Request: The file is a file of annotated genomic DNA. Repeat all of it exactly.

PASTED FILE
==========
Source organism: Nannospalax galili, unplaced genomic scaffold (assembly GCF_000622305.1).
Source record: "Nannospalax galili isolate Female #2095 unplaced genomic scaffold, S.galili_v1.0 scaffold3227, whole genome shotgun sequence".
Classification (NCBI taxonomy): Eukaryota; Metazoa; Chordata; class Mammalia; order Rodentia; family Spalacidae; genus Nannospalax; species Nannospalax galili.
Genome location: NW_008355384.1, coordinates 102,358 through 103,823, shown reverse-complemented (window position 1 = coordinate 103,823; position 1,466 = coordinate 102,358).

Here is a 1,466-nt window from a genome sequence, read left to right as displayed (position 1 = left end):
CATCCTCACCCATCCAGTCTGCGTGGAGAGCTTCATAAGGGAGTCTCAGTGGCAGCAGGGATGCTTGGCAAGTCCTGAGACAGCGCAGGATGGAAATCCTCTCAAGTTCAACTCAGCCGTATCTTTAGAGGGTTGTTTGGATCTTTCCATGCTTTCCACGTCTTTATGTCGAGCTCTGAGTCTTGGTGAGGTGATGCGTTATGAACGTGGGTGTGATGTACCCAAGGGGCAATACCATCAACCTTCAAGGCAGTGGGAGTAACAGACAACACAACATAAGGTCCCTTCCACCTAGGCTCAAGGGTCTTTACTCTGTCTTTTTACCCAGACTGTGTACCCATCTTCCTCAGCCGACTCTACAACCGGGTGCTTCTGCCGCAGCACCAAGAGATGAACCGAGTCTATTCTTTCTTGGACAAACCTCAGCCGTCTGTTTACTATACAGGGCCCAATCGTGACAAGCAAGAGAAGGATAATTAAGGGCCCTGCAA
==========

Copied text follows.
Source organism: Nannospalax galili, unplaced genomic scaffold (assembly GCF_000622305.1).
Source record: "Nannospalax galili isolate Female #2095 unplaced genomic scaffold, S.galili_v1.0 scaffold3227, whole genome shotgun sequence".
Classification (NCBI taxonomy): Eukaryota; Metazoa; Chordata; class Mammalia; order Rodentia; family Spalacidae; genus Nannospalax; species Nannospalax galili.
Genome location: NW_008355384.1, coordinates 102,358 through 103,823, shown reverse-complemented (window position 1 = coordinate 103,823; position 1,466 = coordinate 102,358).

Here is a 1,466-nt window from a genome sequence, read left to right as displayed (position 1 = left end):
CATCCTCACCCATCCAGTCTGCGTGGAGAGCTTCATAAGGGAGTCTCAGTGGCAGCAGGGATGCTTGGCAAGTCCTGAGACAGCGCAGGATGGAAATCCTCTCAAGTTCAACTCAGCCGTATCTTTAGAGGGTTGTTTGGATCTTTCCATGCTTTCCACGTCTTTATGTCGAGCTCTGAGTCTTGGTGAGGTGATGCGTTATGAACGTGGGTGTGATGTACCCAAGGGGCAATACCATCAACCTTCAAGGCAGTGGGAGTAACAGACAACACAACATAAGGTCCCTTCCACCTAGGCTCAAGGGTCTTTACTCTGTCTTTTTACCCAGACTGTGTACCCATCTTCCTCAGCCGACTCTACAACCGGGTGCTTCTGCCGCAGCACCAAGAGATGAACCGAGTCTATTCTTTCTTGGACAAACCTCAGCCGTCTGTTTACTATACAGGGCCCAATCGTGACAAGCAAGAGAAGGATAATTAAGGGCCCTGCAA